Regarding RES-H two technologies are expected to drive the sector evolution: heat pumps, both for heating and cooling purposes, and district heating, mainly based on renewables and combined heat and power. The role of bioenergies and solar thermal will be marginal.
The greening of transport sector will see the increasing share both of advanced biofuels (such as bio-methane), and electric vehicles.
Table 1 summarizes European and Italian 2030 targets.
Energy markets: power & natural gas
The Ministry shows three possible alternative scenarios for coal power stations, with different decommissioning assumptions. One scenario foresees a complete phase-out, which would entail stranded costs (that would finally be a burden on taxpayers) if it happened within 2025. Due to the geographical location of coal plants (the older ones are in the North Zone, where the electricity demand is the highest, and two are in Sardinia, where there are constraints and issues related to being an island), a partial, and even more a total, phase out, would require electricity and natural grid investments, and new generation capacity.
In the past few years, the available thermal power generation capacity decreased, due to the physiological closing down of older units and to the tight market conditions (decreasing demand, increasing renewables), which accelerated closures. Since in the meantime most of the new entrant capacity was based on intermittent renewable sources, with high unavailability rates, adequacy concerns are arising. Following this, a capacity market mechanism should be launched in 2018, allowing TERNA (Italian TSO) to supply mid-long term resources via competitive procedures, and giving investors a more stable long-term business context, avoiding further anticipated closures. Grid investments will be needed to reduce inter and intrazonal congestions, with a particular focus on the South-North line, where 4.2 GW of new transport capacity is planned (Terna 2017 Development Plan). Various measures are proposed to integrate renewables in the national power system, such as promoting new gas-fired generation and flexible resources (storage), and the completion of market reforms to allow an increased participation of demand and renewables.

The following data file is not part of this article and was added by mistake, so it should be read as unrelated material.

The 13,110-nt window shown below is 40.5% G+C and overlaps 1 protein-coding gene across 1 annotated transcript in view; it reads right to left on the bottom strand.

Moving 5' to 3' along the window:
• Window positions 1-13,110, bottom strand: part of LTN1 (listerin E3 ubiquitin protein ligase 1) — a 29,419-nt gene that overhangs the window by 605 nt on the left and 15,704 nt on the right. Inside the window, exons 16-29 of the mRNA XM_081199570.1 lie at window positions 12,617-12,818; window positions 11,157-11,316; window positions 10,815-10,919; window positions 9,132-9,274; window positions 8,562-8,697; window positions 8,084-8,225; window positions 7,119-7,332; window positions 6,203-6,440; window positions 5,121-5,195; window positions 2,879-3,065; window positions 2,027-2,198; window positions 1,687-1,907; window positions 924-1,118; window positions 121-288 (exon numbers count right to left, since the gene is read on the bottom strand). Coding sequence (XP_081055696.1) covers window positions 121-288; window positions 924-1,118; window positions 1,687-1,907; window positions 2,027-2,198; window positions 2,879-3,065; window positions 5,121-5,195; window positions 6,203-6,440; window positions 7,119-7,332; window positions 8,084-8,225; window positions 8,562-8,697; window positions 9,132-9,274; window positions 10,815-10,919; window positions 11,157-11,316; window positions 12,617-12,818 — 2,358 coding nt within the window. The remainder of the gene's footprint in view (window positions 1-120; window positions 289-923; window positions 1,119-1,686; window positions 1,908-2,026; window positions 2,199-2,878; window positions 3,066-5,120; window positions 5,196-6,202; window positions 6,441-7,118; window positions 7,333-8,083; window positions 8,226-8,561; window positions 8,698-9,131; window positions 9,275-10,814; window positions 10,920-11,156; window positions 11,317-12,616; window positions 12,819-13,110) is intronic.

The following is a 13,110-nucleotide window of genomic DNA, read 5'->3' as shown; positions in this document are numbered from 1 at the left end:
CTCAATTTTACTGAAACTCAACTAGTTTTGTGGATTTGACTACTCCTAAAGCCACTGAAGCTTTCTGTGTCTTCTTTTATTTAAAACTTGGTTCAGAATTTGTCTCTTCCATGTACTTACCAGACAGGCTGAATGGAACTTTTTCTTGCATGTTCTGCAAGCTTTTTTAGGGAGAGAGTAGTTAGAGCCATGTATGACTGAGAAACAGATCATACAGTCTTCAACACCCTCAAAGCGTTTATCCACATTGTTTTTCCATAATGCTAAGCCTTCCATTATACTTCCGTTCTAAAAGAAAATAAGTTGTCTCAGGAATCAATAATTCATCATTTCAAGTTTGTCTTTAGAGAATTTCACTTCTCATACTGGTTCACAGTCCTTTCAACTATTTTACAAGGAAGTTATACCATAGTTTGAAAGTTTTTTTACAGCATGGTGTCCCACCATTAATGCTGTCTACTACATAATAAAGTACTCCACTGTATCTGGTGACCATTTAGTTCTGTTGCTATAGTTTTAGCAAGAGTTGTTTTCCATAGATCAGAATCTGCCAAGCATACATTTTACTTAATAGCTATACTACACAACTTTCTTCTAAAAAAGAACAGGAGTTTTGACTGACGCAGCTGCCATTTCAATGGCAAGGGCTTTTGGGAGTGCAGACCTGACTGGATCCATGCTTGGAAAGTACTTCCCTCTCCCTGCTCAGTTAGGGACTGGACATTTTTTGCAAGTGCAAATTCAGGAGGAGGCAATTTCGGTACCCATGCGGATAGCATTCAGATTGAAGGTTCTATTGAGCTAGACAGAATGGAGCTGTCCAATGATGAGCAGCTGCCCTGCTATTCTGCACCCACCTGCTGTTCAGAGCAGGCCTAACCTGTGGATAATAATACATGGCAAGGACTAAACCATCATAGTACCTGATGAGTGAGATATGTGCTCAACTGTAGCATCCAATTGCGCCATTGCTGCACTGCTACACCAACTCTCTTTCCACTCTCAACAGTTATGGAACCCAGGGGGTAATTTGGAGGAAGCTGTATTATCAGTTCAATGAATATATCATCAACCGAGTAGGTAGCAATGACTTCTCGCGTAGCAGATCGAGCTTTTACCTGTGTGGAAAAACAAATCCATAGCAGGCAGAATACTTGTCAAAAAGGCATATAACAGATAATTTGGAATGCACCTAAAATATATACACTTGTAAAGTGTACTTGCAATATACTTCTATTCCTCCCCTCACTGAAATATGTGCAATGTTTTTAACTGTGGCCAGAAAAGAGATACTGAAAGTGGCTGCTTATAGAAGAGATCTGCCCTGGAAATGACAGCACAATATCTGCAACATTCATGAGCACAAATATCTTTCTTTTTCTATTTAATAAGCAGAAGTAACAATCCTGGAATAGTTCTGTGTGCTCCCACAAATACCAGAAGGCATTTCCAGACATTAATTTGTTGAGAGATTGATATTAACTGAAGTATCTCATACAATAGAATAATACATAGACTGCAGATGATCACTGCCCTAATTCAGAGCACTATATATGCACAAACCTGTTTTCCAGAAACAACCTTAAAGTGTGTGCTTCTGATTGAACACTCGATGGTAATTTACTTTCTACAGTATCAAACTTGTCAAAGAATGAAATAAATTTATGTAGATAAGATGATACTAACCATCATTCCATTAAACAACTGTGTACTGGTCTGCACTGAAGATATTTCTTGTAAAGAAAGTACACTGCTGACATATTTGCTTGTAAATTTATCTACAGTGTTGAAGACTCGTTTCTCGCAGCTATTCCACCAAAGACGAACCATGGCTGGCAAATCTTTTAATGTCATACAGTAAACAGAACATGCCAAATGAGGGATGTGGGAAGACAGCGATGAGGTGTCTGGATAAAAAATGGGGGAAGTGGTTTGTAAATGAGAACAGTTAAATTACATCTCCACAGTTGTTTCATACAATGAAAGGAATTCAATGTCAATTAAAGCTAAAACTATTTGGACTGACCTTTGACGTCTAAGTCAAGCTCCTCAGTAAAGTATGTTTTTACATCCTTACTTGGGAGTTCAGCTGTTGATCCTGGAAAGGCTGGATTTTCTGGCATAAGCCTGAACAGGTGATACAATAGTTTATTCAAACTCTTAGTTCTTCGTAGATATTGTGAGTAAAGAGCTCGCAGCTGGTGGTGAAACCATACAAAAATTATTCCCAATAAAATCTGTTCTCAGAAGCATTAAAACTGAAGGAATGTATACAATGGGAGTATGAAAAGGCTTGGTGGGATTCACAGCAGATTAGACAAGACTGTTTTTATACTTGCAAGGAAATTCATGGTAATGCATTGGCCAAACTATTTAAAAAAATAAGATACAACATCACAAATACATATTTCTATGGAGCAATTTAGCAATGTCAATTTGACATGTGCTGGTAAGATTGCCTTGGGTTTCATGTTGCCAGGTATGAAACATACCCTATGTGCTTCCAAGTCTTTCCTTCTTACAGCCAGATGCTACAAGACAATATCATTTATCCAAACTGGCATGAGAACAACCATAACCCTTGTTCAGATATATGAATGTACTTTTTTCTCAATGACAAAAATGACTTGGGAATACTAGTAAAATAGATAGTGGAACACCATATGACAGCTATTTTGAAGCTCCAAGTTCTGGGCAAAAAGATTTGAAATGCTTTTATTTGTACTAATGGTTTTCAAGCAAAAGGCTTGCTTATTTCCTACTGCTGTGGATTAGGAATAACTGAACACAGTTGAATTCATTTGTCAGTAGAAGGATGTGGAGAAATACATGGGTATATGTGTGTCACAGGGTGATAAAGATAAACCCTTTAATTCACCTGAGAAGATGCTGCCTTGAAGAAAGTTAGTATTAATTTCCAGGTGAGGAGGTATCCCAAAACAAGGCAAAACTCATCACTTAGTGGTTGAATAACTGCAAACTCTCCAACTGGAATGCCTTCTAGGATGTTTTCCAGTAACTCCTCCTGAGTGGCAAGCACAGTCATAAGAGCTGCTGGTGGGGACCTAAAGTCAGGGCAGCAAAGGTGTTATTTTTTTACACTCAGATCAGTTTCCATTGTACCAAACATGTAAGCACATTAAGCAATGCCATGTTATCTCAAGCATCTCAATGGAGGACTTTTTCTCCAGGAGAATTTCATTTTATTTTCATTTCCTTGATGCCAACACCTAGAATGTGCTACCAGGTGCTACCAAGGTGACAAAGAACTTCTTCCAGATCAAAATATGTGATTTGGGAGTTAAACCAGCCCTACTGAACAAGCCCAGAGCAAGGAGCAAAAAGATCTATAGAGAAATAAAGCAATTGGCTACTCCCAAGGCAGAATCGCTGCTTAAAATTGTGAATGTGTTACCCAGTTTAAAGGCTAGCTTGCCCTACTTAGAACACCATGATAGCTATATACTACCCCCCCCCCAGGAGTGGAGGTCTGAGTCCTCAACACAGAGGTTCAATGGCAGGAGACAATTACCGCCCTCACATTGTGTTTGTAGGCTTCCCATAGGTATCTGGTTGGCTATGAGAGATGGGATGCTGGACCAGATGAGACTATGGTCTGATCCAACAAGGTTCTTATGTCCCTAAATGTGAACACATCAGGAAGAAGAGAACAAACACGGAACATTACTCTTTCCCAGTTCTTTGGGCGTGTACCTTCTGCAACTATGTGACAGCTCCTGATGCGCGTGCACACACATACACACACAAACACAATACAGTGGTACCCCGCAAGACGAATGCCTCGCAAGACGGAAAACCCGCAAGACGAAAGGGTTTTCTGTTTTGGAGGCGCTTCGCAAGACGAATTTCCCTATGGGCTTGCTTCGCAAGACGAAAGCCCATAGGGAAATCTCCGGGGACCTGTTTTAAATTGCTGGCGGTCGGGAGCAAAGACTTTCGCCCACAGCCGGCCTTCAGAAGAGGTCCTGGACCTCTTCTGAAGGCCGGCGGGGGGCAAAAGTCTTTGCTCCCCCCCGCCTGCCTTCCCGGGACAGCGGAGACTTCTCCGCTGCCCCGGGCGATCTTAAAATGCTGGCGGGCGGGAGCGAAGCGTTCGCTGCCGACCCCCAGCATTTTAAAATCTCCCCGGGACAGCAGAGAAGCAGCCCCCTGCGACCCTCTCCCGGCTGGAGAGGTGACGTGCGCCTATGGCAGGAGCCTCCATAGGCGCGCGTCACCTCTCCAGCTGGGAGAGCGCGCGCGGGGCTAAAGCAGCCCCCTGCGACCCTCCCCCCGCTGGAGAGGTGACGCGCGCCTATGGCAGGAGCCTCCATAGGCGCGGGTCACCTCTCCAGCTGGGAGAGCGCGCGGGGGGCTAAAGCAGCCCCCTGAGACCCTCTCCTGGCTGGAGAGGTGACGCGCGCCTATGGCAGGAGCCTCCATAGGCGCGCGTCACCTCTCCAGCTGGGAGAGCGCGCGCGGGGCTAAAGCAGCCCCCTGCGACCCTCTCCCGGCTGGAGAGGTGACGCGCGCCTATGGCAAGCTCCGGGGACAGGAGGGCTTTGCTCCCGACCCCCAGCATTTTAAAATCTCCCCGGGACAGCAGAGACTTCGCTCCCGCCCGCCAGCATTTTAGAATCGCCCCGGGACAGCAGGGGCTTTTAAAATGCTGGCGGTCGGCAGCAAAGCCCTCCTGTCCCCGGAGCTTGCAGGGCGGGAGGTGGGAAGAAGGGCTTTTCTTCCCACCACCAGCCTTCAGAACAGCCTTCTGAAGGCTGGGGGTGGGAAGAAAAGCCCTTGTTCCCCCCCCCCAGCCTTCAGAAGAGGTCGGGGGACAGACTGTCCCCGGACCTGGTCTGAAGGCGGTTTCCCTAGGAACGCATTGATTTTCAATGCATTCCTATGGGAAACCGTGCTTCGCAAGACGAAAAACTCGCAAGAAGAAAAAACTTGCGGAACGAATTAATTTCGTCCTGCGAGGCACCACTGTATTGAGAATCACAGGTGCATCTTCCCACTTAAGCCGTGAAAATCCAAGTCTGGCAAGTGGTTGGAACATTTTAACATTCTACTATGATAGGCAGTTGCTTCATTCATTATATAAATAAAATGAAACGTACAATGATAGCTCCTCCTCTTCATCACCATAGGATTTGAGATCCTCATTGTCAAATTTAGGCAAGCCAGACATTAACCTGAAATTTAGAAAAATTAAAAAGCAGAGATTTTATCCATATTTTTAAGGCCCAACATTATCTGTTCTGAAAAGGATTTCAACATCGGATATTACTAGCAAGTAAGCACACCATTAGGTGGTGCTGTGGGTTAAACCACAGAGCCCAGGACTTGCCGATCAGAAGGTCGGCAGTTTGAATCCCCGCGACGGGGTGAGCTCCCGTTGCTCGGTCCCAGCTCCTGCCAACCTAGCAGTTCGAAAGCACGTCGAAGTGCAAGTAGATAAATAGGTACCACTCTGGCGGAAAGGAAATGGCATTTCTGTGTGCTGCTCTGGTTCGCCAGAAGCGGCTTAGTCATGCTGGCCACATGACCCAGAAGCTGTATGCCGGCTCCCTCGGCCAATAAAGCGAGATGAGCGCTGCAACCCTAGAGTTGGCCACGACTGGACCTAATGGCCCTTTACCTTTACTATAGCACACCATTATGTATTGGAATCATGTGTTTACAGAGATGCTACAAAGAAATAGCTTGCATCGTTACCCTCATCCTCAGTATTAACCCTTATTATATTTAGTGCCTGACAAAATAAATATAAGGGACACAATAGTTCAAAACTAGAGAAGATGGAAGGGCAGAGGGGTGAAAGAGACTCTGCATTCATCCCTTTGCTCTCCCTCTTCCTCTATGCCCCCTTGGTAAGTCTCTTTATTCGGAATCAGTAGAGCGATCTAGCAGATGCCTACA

Natural gas is expected to provide a backup to renewable energy sources, with an increasing relevance as the renewable share in the national energy mix raises. The diversification of supply sources and the reduction of the price gap between Italy and the rest of Europe are two key elements needed to foster natural gas role in the energy mix. Diversification should improve thanks to new import infrastructures (such as the largely debated TAP, Trans Adriatic Pipeline) and to an expected reduction of long-term take-or-pay supply contracts. Liquefied Natural Gas (LNG) is seen as an opportunity to catch for Italy, since the oversupply conditions of the market should last at least until mid-2020s, and for this purpose regasification capacity will have to be increased (a floating terminal with 4 Bcm regasification capacity is proposed), and the remuneration of regasification services should be based on auctions instead of tariffs. In Sardinia, which is not connected to natural gas pipelines, small-scale LNG projects are deemed to be the best option to bring natural gas to the Island.
A brief critical review
Italy’s NES is a policy document depicting the evolution of the national energy system as expected and desired by the Government and describing a variety of measures that could be taken to meet long-term climate/energy targets. It has no legal binding value, and all the projections and measures will need to be further discussed and agreed by the Government of the time within the legislative national process in order to become enforceable. Italy’s NES shows the general intentions of the Government, highlighting the climate/energy strong commitments of the Country, but the core and practical decision and directions are left to future legislations. Long term ambitious targets are proposed, but how the energy system of the Country will actually meet those targets goes beyond the jurisdiction of this policy document.
As a result, Italy’s NES has a much more limited scope of action compared to other Countries similar documents, such as the Swiss Energy Strategy 2050. How will the Country get where the Government wants it to go? The lack of clear and firm choices finally impairs the document value for stakeholders, especially for business planning purposes.